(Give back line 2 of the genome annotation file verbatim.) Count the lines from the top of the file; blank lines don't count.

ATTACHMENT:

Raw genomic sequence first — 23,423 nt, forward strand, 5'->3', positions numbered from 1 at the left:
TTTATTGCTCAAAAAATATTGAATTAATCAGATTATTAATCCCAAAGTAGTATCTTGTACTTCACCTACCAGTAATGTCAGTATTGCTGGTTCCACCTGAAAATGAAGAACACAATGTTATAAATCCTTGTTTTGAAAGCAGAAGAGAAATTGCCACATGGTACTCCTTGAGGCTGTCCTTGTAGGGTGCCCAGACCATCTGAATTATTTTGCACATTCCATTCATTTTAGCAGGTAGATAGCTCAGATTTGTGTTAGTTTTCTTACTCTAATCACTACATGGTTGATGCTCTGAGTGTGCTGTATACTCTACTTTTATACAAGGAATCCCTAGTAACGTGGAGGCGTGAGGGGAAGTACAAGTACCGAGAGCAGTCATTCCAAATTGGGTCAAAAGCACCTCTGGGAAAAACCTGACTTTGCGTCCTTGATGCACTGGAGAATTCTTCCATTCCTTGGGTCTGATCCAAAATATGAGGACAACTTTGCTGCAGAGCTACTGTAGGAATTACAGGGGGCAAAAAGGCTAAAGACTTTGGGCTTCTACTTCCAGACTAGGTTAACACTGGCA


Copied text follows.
TTTATTGCTCAAAAAATATTGAATTAATCAGATTATTAATCCCAAAGTAGTATCTTGTACTTCACCTACCAGTAATGTCAGTATTGCTGGTTCCACCTGAAAATGAAGAACACAATGTTATAAATCCTTGTTTTGAAAGCAGAAGAGAAATTGCCACATGGTACTCCTTGAGGCTGTCCTTGTAGGGTGCCCAGACCATCTGAATTATTTTGCACATTCCATTCATTTTAGCAGGTAGATAGCTCAGATTTGTGTTAGTTTTCTTACTCTAATCACTACATGGTTGATGCTCTGAGTGTGCTGTATACTCTACTTTTATACAAGGAATCCCTAGTAACGTGGAGGCGTGAGGGGAAGTACAAGTACCGAGAGCAGTCATTCCAAATTGGGTCAAAAGCACCTCTGGGAAAAACCTGACTTTGCGTCCTTGATGCACTGGAGAATTCTTCCATTCCTTGGGTCTGATCCAAAATATGAGGACAACTTTGCTGCAGAGCTACTGTAGGAATTACAGGGGGCAAAAAGGCTAAAGACTTTGGGCTTCTACTTCCAGACTAGGTTAACACTGGCA